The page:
Peak oil scepticism becomes increasingly desperate

by | Jun 9, 2008

The old standby argument of the so-called ‘peak oil sceptics’ was that if we really were facing geological limits to oil extraction rates then prices would be rising rapidly. Since prices were relatively stable there was clearly no impending problem. And anyway, if prices started rising (to, say, $70 a barrel) that would stimulate much increased exploration and production and bring prices back down again. So go back to sleep and don’t let the peak oil lunatics disturb your slumbers.

Now of course, prices are indeed rocketing ($138 a barrel today, a more-than-100% increase in the past year), so have they changed their tune?

Well, amazingly Daniel Yergin of CERA has. He is perhaps the highest-profile sceptic and has consistently predicted lower oil prices, yet last month his Cambridge Energy Research Associates firm predicted that the price could rise to $150 a barrel this year. He hasn’t acknowledged peak oil, but I wonder whether he will be refunding all the people he’s been advising in the opposite direction in recent years?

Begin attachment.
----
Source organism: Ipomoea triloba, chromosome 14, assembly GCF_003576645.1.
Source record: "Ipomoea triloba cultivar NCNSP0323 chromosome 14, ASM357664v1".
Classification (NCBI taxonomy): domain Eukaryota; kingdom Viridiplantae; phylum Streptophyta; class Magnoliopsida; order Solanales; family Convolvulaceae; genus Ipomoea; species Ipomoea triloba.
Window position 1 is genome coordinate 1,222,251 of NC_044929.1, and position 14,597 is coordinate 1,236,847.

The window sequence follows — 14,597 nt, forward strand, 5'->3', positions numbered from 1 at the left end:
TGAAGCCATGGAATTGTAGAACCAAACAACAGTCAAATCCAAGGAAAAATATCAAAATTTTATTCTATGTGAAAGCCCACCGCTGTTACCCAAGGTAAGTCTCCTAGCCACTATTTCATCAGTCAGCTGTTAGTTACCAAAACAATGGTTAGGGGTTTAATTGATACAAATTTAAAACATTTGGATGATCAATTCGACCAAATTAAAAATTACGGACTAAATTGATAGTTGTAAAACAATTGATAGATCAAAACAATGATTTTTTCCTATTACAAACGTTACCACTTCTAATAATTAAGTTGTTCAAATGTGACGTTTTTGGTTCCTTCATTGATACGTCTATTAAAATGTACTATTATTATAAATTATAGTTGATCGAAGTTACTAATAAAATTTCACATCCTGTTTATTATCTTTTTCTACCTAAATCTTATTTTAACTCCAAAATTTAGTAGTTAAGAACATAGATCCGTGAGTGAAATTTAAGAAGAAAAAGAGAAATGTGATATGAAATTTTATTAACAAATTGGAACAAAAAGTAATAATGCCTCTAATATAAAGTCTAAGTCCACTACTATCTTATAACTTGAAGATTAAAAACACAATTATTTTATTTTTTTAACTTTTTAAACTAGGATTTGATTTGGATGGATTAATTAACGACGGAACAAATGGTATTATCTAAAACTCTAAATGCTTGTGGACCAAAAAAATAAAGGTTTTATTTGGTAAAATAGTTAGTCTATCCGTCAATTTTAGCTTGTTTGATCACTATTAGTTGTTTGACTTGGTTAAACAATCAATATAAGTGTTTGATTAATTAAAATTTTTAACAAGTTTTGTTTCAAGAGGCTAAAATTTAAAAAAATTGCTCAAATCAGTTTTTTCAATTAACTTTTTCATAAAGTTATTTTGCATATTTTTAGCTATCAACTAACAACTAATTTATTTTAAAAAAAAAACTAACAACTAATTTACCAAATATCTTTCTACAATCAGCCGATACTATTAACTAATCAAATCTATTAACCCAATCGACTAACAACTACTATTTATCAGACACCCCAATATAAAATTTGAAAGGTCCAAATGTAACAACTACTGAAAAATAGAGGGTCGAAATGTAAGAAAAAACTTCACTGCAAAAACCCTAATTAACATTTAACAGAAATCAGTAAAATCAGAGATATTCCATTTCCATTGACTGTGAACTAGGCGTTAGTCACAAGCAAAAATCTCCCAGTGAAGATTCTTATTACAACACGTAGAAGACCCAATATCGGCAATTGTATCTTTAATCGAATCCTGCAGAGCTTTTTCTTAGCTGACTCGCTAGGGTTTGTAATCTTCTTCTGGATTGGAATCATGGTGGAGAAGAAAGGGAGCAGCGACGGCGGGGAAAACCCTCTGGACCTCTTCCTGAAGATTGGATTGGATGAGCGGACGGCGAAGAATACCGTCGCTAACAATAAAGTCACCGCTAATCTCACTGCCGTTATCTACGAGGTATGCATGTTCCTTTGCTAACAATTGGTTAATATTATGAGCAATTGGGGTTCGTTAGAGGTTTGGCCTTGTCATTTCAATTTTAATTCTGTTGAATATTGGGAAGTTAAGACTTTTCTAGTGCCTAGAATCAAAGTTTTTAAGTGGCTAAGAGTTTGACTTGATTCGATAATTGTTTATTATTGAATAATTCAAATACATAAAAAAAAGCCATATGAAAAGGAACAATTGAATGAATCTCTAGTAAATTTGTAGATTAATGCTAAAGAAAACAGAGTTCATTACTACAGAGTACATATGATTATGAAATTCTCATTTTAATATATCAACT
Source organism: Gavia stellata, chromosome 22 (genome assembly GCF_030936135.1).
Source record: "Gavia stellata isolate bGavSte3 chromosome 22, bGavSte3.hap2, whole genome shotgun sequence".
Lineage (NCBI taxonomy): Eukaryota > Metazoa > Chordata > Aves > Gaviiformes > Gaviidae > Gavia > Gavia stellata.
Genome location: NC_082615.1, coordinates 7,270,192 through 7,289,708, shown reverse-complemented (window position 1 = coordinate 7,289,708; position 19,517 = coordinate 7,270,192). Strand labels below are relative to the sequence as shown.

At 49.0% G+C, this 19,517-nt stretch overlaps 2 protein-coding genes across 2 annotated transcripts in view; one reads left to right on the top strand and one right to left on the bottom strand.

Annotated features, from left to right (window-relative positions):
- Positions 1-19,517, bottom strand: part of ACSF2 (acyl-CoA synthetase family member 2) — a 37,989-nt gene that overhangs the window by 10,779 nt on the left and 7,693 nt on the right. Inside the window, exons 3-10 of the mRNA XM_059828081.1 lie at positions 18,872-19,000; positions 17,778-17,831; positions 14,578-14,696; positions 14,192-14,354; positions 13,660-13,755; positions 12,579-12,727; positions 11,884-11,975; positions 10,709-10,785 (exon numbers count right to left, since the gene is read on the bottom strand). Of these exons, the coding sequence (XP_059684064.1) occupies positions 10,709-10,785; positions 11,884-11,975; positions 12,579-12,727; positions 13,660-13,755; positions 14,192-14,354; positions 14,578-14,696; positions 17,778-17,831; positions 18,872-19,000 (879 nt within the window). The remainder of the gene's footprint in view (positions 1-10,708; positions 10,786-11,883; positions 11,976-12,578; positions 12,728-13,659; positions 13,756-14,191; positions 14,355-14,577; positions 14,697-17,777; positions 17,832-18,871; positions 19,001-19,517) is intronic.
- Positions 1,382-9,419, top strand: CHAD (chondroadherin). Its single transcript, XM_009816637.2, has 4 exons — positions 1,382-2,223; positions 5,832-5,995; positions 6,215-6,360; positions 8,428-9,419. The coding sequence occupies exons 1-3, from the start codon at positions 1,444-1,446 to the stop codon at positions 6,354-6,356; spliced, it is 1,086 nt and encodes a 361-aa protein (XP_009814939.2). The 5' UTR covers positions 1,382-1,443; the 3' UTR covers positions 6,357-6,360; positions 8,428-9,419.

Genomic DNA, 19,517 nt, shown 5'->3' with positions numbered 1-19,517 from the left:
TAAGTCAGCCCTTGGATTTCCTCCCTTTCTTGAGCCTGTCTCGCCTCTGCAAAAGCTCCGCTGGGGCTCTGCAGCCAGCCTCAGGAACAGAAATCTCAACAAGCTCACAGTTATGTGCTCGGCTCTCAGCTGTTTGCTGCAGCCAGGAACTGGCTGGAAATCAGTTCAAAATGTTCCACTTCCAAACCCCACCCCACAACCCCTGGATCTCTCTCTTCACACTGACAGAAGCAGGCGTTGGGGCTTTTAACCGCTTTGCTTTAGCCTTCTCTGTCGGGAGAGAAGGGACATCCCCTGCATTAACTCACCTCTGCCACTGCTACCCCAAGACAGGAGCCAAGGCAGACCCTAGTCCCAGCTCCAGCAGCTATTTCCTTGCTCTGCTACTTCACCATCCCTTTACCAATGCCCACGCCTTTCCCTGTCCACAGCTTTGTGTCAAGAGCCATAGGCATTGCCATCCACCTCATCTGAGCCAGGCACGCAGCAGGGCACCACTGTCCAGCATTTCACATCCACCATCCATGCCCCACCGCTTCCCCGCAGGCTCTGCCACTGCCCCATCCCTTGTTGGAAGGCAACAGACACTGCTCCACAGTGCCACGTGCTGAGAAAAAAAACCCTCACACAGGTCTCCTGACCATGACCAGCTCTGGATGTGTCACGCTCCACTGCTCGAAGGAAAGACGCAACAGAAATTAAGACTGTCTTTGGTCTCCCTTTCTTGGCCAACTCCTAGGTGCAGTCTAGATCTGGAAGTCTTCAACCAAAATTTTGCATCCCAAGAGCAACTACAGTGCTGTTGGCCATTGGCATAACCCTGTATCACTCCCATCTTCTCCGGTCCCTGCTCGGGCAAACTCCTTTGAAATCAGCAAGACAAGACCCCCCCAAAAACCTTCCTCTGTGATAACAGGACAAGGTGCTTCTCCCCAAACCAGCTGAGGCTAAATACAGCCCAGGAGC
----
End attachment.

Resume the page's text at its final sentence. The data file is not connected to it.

But the Peak Oil sceptics now have a new tune – we can see that the problem is not geological limits BECAUSE prices are rising! The argument now is that in the context of rising prices and oil futures in contango it makes no sense for producers to strain every sinew to ramp up production – they are instead choosing to keep the oil in place and sell it later at higher prices. It’s not that they can’t increase production, but that they’re choosing not to.

There’s a nugget of truth in each argument, but isn’t it interesting that while the evidence of the oil price is the exact opposite, the conclusion drawn from it is the same.

So you see, whether prices or falling or rising they provide unequivocal proof that we are not facing geological limits to global oil production. Reassuring, isn’t it?


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